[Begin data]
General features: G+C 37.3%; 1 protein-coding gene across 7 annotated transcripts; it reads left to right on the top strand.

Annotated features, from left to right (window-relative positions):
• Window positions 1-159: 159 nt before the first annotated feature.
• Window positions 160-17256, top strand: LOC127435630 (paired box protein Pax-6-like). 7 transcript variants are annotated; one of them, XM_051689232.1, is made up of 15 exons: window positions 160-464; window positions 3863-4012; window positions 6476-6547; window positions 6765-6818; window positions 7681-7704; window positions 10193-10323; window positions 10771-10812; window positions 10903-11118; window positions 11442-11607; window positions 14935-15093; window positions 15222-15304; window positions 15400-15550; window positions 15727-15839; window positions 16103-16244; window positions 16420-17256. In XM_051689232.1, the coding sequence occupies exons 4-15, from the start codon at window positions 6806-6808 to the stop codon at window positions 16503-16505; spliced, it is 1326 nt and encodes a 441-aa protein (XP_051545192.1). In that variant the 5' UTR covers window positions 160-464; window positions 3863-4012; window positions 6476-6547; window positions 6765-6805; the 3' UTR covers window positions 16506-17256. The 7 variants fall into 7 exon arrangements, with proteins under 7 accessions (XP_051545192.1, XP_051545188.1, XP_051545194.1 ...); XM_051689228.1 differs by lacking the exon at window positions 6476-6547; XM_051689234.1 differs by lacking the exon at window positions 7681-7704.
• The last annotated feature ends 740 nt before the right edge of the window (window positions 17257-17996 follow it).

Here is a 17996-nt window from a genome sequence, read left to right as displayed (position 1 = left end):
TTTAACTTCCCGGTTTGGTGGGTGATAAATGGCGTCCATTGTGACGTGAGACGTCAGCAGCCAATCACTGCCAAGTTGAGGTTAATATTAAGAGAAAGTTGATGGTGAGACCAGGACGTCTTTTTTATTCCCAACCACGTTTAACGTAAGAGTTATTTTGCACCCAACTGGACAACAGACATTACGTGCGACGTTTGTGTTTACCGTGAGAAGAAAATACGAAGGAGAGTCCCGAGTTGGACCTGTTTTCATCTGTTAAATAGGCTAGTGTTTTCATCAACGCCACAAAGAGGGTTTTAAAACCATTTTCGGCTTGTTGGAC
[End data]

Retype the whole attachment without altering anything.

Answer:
General features: G+C 37.3%; 1 protein-coding gene across 7 annotated transcripts; it reads left to right on the top strand.

Annotated features, from left to right (window-relative positions):
• Window positions 1-159: 159 nt before the first annotated feature.
• Window positions 160-17256, top strand: LOC127435630 (paired box protein Pax-6-like). 7 transcript variants are annotated; one of them, XM_051689232.1, is made up of 15 exons: window positions 160-464; window positions 3863-4012; window positions 6476-6547; window positions 6765-6818; window positions 7681-7704; window positions 10193-10323; window positions 10771-10812; window positions 10903-11118; window positions 11442-11607; window positions 14935-15093; window positions 15222-15304; window positions 15400-15550; window positions 15727-15839; window positions 16103-16244; window positions 16420-17256. In XM_051689232.1, the coding sequence occupies exons 4-15, from the start codon at window positions 6806-6808 to the stop codon at window positions 16503-16505; spliced, it is 1326 nt and encodes a 441-aa protein (XP_051545192.1). In that variant the 5' UTR covers window positions 160-464; window positions 3863-4012; window positions 6476-6547; window positions 6765-6805; the 3' UTR covers window positions 16506-17256. The 7 variants fall into 7 exon arrangements, with proteins under 7 accessions (XP_051545192.1, XP_051545188.1, XP_051545194.1 ...); XM_051689228.1 differs by lacking the exon at window positions 6476-6547; XM_051689234.1 differs by lacking the exon at window positions 7681-7704.
• The last annotated feature ends 740 nt before the right edge of the window (window positions 17257-17996 follow it).

Here is a 17996-nt window from a genome sequence, read left to right as displayed (position 1 = left end):
TTTAACTTCCCGGTTTGGTGGGTGATAAATGGCGTCCATTGTGACGTGAGACGTCAGCAGCCAATCACTGCCAAGTTGAGGTTAATATTAAGAGAAAGTTGATGGTGAGACCAGGACGTCTTTTTTATTCCCAACCACGTTTAACGTAAGAGTTATTTTGCACCCAACTGGACAACAGACATTACGTGCGACGTTTGTGTTTACCGTGAGAAGAAAATACGAAGGAGAGTCCCGAGTTGGACCTGTTTTCATCTGTTAAATAGGCTAGTGTTTTCATCAACGCCACAAAGAGGGTTTTAAAACCATTTTCGGCTTGTTGGAC